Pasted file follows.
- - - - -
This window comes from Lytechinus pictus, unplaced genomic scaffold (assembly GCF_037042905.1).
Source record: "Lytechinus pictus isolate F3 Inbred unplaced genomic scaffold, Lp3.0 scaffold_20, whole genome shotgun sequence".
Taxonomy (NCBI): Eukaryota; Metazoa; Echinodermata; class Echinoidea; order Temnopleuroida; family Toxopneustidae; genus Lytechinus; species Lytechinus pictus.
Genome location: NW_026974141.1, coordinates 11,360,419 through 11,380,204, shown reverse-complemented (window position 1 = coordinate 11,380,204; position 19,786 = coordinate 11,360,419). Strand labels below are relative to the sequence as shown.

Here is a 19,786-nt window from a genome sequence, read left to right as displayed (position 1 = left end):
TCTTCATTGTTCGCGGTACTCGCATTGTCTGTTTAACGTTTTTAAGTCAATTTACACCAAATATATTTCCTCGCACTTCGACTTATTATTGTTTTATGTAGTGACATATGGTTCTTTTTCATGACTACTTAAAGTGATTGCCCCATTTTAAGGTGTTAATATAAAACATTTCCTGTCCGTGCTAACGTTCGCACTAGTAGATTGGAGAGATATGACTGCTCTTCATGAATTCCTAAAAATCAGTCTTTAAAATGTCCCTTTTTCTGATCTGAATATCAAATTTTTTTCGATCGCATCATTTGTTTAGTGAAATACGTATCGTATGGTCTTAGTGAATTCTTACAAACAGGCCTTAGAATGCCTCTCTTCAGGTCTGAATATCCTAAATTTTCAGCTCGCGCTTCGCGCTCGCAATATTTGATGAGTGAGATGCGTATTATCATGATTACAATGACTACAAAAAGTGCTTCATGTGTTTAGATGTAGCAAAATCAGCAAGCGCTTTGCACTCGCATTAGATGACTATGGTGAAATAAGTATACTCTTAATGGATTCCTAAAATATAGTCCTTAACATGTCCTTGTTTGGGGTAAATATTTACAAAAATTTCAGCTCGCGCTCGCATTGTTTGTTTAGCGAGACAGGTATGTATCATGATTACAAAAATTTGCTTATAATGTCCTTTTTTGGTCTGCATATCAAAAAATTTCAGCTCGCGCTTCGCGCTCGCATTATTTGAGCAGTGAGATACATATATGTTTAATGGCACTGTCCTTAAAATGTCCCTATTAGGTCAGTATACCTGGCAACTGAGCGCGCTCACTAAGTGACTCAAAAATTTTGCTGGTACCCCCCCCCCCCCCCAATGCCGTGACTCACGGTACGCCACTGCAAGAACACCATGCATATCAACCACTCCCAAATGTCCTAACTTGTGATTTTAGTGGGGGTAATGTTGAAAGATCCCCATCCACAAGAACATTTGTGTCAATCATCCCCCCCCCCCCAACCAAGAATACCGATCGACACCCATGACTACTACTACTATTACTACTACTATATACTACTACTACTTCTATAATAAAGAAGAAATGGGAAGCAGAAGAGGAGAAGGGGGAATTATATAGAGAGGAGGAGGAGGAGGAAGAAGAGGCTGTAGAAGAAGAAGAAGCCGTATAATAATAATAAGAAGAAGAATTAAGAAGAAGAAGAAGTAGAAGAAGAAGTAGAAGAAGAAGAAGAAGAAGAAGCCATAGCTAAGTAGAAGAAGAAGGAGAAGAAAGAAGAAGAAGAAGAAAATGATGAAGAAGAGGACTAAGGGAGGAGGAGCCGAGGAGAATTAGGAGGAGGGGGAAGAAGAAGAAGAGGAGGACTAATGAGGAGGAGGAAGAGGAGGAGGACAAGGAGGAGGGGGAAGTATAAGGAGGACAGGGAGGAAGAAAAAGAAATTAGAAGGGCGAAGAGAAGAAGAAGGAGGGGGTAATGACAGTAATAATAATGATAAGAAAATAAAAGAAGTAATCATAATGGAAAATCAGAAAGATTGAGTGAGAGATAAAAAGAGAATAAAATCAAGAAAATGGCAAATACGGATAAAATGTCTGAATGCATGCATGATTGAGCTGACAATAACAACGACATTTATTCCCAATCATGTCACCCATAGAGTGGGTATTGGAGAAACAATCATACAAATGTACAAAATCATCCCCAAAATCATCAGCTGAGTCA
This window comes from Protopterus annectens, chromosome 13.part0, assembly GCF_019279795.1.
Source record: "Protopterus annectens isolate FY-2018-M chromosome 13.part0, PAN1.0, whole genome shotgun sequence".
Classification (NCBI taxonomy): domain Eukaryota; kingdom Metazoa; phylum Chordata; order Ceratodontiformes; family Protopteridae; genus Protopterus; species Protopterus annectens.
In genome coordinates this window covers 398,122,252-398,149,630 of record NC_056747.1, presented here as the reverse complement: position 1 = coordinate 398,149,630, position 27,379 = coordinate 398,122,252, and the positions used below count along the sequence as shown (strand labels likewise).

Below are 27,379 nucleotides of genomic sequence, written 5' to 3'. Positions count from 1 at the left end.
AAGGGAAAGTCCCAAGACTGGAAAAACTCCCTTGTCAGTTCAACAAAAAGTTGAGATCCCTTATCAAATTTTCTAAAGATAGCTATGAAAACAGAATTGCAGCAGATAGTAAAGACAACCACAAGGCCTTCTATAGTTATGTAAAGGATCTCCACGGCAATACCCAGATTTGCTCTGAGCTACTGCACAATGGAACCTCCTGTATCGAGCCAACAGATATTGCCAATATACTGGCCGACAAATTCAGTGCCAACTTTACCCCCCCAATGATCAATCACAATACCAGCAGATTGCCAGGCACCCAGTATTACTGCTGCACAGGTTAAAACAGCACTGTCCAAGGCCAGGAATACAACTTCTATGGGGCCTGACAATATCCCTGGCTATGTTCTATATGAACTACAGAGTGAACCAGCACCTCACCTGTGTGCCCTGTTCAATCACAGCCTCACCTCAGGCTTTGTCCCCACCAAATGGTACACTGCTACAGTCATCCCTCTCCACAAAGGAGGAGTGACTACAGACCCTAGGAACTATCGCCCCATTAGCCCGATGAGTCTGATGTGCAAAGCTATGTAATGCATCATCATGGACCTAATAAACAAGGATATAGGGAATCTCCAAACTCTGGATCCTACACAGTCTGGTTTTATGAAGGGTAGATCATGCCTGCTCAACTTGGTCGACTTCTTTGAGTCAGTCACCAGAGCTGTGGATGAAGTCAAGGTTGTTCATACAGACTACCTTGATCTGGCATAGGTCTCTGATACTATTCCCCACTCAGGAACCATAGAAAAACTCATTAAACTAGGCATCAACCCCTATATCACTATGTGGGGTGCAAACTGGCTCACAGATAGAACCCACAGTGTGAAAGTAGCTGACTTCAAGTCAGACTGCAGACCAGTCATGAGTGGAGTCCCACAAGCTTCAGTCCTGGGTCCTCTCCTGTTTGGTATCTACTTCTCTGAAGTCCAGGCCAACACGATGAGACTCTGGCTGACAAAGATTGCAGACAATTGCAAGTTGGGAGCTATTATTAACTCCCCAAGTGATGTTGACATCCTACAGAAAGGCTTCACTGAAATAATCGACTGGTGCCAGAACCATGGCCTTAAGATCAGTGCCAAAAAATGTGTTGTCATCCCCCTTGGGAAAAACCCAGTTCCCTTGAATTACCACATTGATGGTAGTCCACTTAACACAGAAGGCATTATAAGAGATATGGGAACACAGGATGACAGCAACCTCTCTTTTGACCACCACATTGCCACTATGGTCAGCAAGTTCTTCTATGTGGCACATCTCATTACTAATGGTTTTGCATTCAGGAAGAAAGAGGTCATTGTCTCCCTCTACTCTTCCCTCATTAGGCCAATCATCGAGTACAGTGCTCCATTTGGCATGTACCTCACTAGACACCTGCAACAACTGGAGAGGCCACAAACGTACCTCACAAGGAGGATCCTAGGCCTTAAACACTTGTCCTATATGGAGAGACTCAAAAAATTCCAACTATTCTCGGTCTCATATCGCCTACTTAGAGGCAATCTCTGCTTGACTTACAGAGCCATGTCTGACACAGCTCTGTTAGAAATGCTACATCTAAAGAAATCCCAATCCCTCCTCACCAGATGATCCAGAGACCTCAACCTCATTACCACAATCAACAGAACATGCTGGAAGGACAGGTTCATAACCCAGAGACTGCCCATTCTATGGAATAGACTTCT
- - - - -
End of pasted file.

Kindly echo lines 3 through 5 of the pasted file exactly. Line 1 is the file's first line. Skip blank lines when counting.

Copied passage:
Taxonomy (NCBI): Eukaryota; Metazoa; Echinodermata; class Echinoidea; order Temnopleuroida; family Toxopneustidae; genus Lytechinus; species Lytechinus pictus.
Genome location: NW_026974141.1, coordinates 11,360,419 through 11,380,204, shown reverse-complemented (window position 1 = coordinate 11,380,204; position 19,786 = coordinate 11,360,419). Strand labels below are relative to the sequence as shown.

Here is a 19,786-nt window from a genome sequence, read left to right as displayed (position 1 = left end):